The plaintiff, Mary Pearce, worked for Universal Lubricants for 16 years selling lubricants. In 2016, Petrochoice acquired Universal. Petrochoice told Pierce and the other employees they must sign a non-compete agreement. A few months later, Petrochoice fired Pearce. Because of the non-compete agreement, Pearce had trouble finding work. A few months later, she found a new job working in the same field. {Pearce filed a decartary action asking a court to declare then-compete null and void. Pearce alleged in her lawsuit that Petrochoice did not provide any consideration in exchange for execution of the non-compete.

General Allegations

Caselaw on non-competes says that if an employer provides confidential information to an employee in exchange for the employee signing the non-compete, then that confidential information serves as consideration. Petrochoice argued on appeal that it provided confidential information to Pearce in return for her signing the con-compete agreement. That confidential information included, said the employer, names of clients, volume and history of purchases, accounts receivable information, information concerning the Petrochoice products, profit margins, sale information, etc. But, it provided no specific information in its affidavit. The former employer was essentially simply submitting a boiler plate affidavit, with no specific information that was allegedly provided to this one specific salesperson.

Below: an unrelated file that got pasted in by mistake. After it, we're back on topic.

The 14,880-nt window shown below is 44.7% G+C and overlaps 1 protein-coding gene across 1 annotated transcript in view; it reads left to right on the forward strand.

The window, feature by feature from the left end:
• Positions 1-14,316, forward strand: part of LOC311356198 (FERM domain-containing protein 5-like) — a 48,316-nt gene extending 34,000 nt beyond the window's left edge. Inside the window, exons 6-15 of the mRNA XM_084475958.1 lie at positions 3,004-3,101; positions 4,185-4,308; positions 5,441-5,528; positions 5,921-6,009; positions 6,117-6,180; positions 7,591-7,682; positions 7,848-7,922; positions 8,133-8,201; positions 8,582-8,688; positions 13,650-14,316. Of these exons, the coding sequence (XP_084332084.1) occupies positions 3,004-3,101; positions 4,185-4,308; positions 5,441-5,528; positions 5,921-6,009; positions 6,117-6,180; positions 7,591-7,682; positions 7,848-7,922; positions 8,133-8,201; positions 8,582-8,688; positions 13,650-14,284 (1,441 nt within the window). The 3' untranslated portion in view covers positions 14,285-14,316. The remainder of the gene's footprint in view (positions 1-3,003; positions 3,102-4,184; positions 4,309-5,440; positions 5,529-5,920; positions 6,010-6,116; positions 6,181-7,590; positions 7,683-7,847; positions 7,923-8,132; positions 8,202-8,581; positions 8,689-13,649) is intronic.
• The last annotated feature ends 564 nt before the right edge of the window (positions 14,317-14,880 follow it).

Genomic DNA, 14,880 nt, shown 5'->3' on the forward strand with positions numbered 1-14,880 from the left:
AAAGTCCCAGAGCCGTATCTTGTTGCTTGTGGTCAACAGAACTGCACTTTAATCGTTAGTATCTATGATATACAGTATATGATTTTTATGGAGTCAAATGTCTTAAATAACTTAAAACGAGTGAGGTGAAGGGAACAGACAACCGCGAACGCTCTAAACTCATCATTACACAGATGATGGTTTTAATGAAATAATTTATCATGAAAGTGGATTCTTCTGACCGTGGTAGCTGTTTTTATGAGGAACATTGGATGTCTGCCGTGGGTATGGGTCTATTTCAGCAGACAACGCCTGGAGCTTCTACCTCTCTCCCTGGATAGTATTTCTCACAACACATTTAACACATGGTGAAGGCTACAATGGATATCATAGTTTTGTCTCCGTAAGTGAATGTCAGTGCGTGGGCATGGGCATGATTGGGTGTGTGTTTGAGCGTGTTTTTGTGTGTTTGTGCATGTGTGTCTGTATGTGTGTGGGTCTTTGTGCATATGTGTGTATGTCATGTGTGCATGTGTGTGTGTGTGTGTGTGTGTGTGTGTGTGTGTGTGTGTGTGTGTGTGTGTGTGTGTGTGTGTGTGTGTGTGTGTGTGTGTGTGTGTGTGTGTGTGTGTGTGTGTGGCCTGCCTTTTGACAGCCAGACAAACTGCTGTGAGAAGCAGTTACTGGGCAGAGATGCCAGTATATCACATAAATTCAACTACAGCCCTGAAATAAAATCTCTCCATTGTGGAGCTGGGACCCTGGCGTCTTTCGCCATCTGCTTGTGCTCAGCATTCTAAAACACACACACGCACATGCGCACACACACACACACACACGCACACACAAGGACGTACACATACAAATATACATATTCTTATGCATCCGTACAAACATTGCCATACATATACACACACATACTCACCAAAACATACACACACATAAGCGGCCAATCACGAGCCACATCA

Laundry List

The court described this as a “laundry list” of alleged information with no specifics. It included no evidence that it had actually provided that information to Pearce. We have to wonder what Petrochoice might have provided to Pearce, a 16 year salesperson, within the few months she worked there. In fact, Pearce testified that she herself provided confidential information about pricing to Petrochoice.

The court found the affidavit was conclusory and rejected it. Without evidence that Petrochoice had actually provided confidential information to Pearce, the court of appeals found in favor of the employee. See the decision Petrochoice Holdings v. Pearce, No. 12-20-00106, 2021 LEXIS 272  (Tex.App. Tyler 1/13/2021) here.

It’s just a simple thing to provide actual evidence, instead of a laundry list of standard types of information. But, it may be that Petrochoice did not have such evidence.